• Being an organizer is the best way to meet new people. The people that take that bit of courage, step up and rally other people to attend a lecture, tour, walk, or event enjoy themselves while being themselves and always end up with a crew of new friends. I’ve seen this over and over.
  • Keep politics out of the group. No political events. Nope. None. It’s everywhere else, that’s not what we are here for.
  • Run events that you’d be going to anyways. If no one shows up you won’t be disappointed. My first event going to see Michael Palin is an example, I would have gone anyways, and had a great time regardless.
  • Find events everywhere. Surf the calendar pages of the local colleges that we’re lucky to have here in Boston. Check out the calendars of the local museums. The walking tours at Boston by Foot, Historic Bostons, and the National Parks are spectacular. Fred Hapgood emails a weekly list of lectures around town and has a great list of sources at his website. People that run events love having interested people in attendance, don’t be afraid to reach out and tell them you’ve got a group showing up.
  • The organizer has to attend. Don’t leave people high and dry. It’s a responsibility. It’s worth it. But it’s a responsibility.
  • People are not good at RSVPing reliably.  People always have a hard time committing to attending. We had a forum post about it with a good discussion of why people RSVP yes and then don’t show up. It comes down to people “wanting to have gone” to an event but not having the will to show up. I mean, we have some shy people, I get it. Also I am aware some people may show up and then not feel strongly about connecting to say “hi” to the group. I’m convinced there’s nothing you can do about how members RSVP, so I tried not to let inconsistent attendance bother me. When in doubt, expect 12 people will attend. It’s usually 12 that attend anyways, no matter how many people say they’re going.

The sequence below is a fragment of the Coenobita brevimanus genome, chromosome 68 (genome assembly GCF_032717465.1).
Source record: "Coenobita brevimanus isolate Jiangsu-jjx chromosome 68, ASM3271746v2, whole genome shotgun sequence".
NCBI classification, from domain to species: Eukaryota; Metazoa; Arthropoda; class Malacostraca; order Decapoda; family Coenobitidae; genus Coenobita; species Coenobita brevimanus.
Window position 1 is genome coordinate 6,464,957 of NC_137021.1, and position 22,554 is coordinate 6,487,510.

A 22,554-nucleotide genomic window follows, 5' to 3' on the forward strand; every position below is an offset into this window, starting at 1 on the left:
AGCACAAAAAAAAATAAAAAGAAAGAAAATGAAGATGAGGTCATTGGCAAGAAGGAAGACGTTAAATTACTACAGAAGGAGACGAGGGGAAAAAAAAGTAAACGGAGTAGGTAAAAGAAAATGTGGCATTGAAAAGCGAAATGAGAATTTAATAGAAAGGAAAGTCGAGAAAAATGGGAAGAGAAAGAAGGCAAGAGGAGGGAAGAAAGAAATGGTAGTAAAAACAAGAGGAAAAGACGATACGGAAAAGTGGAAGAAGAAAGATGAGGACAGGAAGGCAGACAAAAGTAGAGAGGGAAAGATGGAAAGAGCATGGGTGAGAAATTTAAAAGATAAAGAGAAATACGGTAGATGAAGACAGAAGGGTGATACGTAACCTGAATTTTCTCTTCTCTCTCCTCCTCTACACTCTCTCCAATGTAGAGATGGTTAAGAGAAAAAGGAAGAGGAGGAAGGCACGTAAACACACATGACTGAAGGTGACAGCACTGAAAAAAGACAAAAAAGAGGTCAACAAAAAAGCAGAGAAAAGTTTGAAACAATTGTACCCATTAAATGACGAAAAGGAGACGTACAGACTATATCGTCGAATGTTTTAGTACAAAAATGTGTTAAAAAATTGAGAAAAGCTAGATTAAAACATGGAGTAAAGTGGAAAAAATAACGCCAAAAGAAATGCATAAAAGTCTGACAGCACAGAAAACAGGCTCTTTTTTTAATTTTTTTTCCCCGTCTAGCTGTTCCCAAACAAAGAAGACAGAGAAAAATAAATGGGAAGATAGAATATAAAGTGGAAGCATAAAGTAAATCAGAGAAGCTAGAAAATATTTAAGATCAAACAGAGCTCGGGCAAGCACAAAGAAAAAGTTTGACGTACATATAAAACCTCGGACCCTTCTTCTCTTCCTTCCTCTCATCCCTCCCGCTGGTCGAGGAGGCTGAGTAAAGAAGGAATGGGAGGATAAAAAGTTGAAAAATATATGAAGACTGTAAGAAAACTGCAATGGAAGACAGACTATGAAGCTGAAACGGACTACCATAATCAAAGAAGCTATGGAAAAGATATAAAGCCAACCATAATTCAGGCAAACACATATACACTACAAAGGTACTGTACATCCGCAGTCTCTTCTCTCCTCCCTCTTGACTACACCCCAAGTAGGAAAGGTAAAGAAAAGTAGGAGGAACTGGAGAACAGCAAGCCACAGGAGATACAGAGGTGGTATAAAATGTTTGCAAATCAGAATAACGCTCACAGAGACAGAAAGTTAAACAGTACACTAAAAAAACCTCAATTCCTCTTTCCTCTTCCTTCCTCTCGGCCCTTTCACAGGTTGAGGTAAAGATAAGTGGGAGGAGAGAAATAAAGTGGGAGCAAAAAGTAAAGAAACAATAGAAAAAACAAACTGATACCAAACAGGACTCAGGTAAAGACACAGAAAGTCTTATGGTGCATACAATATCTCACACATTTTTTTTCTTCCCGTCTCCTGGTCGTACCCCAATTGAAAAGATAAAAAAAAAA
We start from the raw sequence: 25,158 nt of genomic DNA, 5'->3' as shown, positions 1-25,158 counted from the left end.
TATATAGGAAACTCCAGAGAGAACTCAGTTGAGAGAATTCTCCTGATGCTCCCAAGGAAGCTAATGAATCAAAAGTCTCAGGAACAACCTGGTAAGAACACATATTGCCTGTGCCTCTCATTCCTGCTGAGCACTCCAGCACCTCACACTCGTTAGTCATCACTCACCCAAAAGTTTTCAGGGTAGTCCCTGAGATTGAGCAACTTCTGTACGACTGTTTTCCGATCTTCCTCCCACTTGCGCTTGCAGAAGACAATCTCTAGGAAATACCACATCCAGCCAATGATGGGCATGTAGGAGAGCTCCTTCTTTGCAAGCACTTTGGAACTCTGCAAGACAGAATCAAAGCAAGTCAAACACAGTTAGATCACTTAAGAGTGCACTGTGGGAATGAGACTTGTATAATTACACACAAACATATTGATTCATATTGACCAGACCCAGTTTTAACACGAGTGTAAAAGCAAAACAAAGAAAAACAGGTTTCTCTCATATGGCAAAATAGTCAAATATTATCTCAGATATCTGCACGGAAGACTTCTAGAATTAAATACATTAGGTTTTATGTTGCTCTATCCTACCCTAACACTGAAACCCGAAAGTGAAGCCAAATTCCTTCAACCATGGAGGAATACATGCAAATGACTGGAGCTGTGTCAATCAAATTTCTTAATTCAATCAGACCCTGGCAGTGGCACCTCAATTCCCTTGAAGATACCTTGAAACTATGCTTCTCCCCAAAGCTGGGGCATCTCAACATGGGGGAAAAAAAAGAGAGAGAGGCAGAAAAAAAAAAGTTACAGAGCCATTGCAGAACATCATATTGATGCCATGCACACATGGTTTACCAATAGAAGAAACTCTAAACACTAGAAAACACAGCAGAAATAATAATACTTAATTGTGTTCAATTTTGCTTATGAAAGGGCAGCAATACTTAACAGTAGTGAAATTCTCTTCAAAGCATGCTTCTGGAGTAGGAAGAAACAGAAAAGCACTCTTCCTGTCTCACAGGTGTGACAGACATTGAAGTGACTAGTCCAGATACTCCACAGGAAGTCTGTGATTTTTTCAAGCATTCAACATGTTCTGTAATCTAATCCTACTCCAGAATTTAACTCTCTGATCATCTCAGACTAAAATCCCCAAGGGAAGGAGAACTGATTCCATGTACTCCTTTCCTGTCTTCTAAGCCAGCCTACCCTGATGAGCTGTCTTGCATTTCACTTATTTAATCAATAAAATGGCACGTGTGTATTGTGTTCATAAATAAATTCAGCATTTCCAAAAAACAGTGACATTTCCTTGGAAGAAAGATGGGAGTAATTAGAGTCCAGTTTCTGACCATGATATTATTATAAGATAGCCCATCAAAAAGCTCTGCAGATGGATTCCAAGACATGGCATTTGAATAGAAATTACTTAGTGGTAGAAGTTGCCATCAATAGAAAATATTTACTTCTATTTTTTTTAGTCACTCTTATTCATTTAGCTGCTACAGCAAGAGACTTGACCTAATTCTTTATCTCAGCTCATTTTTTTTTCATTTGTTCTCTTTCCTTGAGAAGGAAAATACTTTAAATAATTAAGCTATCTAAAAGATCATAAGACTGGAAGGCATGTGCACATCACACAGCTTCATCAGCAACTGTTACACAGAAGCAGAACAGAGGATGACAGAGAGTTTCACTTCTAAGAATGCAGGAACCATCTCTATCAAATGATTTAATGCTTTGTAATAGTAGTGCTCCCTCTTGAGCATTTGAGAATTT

• is changing. Social media has so overtaken our discourse in the past ten years that people are reacting to sites like Meetup differently. Also, since WeWork bought Meetup they have taken on the “upsell” business model. They took advertising space away unless you upgrade. They mismanaged turnover, the site is a hybrid bug-fest now. The old stuff is there, the new stuff is pinned on over it, the app tries to hang on to the pertinent info, email goes out unreliably… it goes on. In short: Meetup in 2018 is not as fun as it was in 2007. When I bring people on a walking tour and get people talking it’s still the best. But lectures and bar talks are chaos, connecting with people at such events nowadays can be difficult. I don’t know the answer here, other than wait and see how adapts.
  • Courage = Rewards. To reiterate, personally, the things that I have done that have required the most courage have turned out to be the most rewarding. Starting and running this group took a bit of gumption, I had more than a bit of doubt as to whether it was worth the trouble. Ultimately, there is no question that my life is worlds better than it would have been had I not started the group. No question.
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Online Learning

Education is everything: learn, know, understand, so easy now with online learning. We live in a wonderful time where we can get classes about anything and everything online, and usually for free. Like with exercise – challenging yourself mentally keeps your brain bright and active throughout your life, and the challenge is the thing according to this NYTimes article about superaging.